The fundamental idea is, simply put, to restore or recreate the initial harmonic spectrum which was (presumably) present at the outset in the source, if not the recorded signal. As these newly generated harmonics are derived directly from the spectral content of the original signal, the system adds minimal noise and does not (assuming sympathetic application) alter the tonal balance unduly — significant improvements in both respects over the simple equalisation approach. The operational controls of an Aural Exciter are typically limited to Frequency and Mix, which set, respectively, the lowest fundamental frequency for harmonic generation (usually somewhere between 3 and 8kHz) and the amount of harmonic signal added in to the composite mix.
Q. Are all enhancers the same?
Not quite. While most machines marketed as enhancers are intended to achieve similar end results, the means they use to get there can be very different indeed. When used carefully, the audible effects of most enhancers are remarkably similar, and the real differences often only become noticeable when extreme settings are employed.
Only the Aphex system (and its immediate imitators) are true 'Aural Exciters' which go to the trouble of generating the missing or diminished upper harmonics. Both the BBE and SPL systems (and their ilk) rely more on applying carefully designed dynamic equalisation processes which typically combine a modest recess in the mid‑band with a slightly boosted treble region. In 1933, Fletcher and Munson demonstrated that the sensitivity of the human hearing system to high‑pitched sounds drops with decreasing sound pressure (volume). The idea of dynamic equalisation, therefore, is to bolster the upper harmonics and high‑frequency detail in the signal only when its level falls. An advantage of this kind of dynamic equalisation is that it only affects lower‑level audio signals and so does not compromise headroom in any way, yet enhances the perceived clarity, presence and detail in the recording at all levels. In essence, dynamic equalisation systems are designed to emphasise, rather than synthesize, upper harmonics.
Q. What about low‑frequency enhancement?
Many systems offer some provision for enhancing the low‑frequency spectrum, most commonly by further dynamic equalisation which raises the relative amplitude of any low‑frequency content as the overall volume drops. In concert with the HF boost and mid‑range depression, this LF boost results in the classic 'smiley' equalisation curve — a dynamic 'Loudness Filter' if you like — which is widely recognised as producing a pleasing and appealing sound characteristic. Just ask any loudspeaker manufacturer!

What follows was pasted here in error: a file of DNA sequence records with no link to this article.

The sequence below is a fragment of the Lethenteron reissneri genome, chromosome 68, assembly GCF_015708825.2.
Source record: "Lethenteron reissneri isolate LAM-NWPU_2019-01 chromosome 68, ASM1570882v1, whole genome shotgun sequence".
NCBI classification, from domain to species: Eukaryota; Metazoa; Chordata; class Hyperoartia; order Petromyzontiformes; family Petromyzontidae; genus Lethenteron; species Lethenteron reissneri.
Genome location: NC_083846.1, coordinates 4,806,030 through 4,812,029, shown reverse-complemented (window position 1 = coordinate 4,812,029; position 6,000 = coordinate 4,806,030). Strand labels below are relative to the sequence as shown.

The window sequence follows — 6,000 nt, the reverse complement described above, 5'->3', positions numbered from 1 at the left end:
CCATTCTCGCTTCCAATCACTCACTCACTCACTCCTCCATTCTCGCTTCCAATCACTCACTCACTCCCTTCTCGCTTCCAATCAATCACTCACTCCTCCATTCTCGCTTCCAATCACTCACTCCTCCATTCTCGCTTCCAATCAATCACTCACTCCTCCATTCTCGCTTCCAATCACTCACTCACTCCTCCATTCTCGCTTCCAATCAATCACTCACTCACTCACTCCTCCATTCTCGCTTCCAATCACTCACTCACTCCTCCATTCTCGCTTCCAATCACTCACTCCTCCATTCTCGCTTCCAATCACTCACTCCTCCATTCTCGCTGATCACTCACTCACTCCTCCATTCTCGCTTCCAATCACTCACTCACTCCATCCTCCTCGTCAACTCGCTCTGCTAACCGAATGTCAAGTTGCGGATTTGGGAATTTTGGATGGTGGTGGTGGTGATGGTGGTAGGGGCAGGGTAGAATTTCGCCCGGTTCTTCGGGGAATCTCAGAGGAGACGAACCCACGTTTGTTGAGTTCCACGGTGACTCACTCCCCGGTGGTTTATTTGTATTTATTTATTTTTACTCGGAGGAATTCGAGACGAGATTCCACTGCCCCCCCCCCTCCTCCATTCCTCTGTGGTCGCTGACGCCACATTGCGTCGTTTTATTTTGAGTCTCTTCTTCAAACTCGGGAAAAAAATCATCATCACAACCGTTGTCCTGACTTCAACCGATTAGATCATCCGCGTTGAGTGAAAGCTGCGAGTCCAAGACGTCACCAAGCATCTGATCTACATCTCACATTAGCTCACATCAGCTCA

The SPL Vitalizer system provides a mechanism to adjust the bass sound between a deep, wide, expansive bass end, or a tight, well‑defined, punchy LF. This is achieved, in part at least, by altering the relative phase at which the dynamically equalised low‑frequency region is added back into the main body of the sound.
Enhancers can be extremely useful tools but, as with anything else, over‑use quickly negates any benefits, and the ear gets used to the effect extremely quickly.
Some of the Aphex Aural Exciter systems incorporate a bass‑enhancement function under the marketing name 'Big Bottom', which is claimed to synthesize subharmonics one and two octaves below the lowest fundamental frequency in the audio programme material. The generation of subharmonics presents a similar range of advantages over low‑frequency equalisation as its high‑frequency counterpart. Identifying the lowest fundamental and generating sub‑octaves is a relatively noise‑free system, and does not risk eating into the available headroom in the same way as indiscriminate low‑frequency boosting equalisation, which will amplify rumbles, traffic noise and any other subsonic rubbish along with the wanted low‑frequency musical information.
Q. So are enhancers just dynamic equalisers by another name?
No: dynamic equalisation, by itself, is not really enough to restore the brilliance and clarity which is required, although it does go a long way towards it. Generally, other signal‑processing elements — usually frequency‑dependent phase shifts — are employed to strengthen the effect, in an attempt to realign the relative timing of low‑, mid‑ and high‑frequency components in a complex sound. This has a profound affect on transient signals, in particular, which play a very important role in our recognition of sounds and in the determination of their spatial positioning.
The various BBE Sonic Maximiser systems employ exactly this kind of relative phase alignment, which they claim is essential to compensate for the inherent phase shifts associated with conventional equalisation and filtering circuits. This particular system divides the audio spectrum into three bands before applying corresponding frequency‑dependent delays, low frequencies being delayed the most and high frequencies the least. This arrangement creates opposing phase delays to those encountered during passage through normal analogue signal processing chains as well as in conventional loudspeaker reproduction. The aim of these compensating frequency‑dependent delays is to mirror them and thus cancel out this particular source of sonic distortion. BBE also claim that their 'phase realignment' process helps to restore the true shape and accuracy of any original transient waveforms and their overall amplitude envelope shapes
Another variation on the theme of dynamic equalisation has been adopted in the Joemeek VC4 enhancer. The design of this particular device applies a form of dynamic equalisation in a unique way. Effectively, an appropriate portion or region of the mid‑ and/or high‑frequency spectrum of the input signal is isolated and subsequently compressed, before being added back into the original. A bandwidth control determines the breadth of signal to be processed, a Drive control sets the amount of compression applied, and a control labelled Enhance adjusts the amount of compressed signal added back in. The end result is a form of dynamic equalisation: low‑level signals are more strongly affected by the addition of the compressed component than full‑amplitude signals, and so the detail and clarity of these signals is enhanced.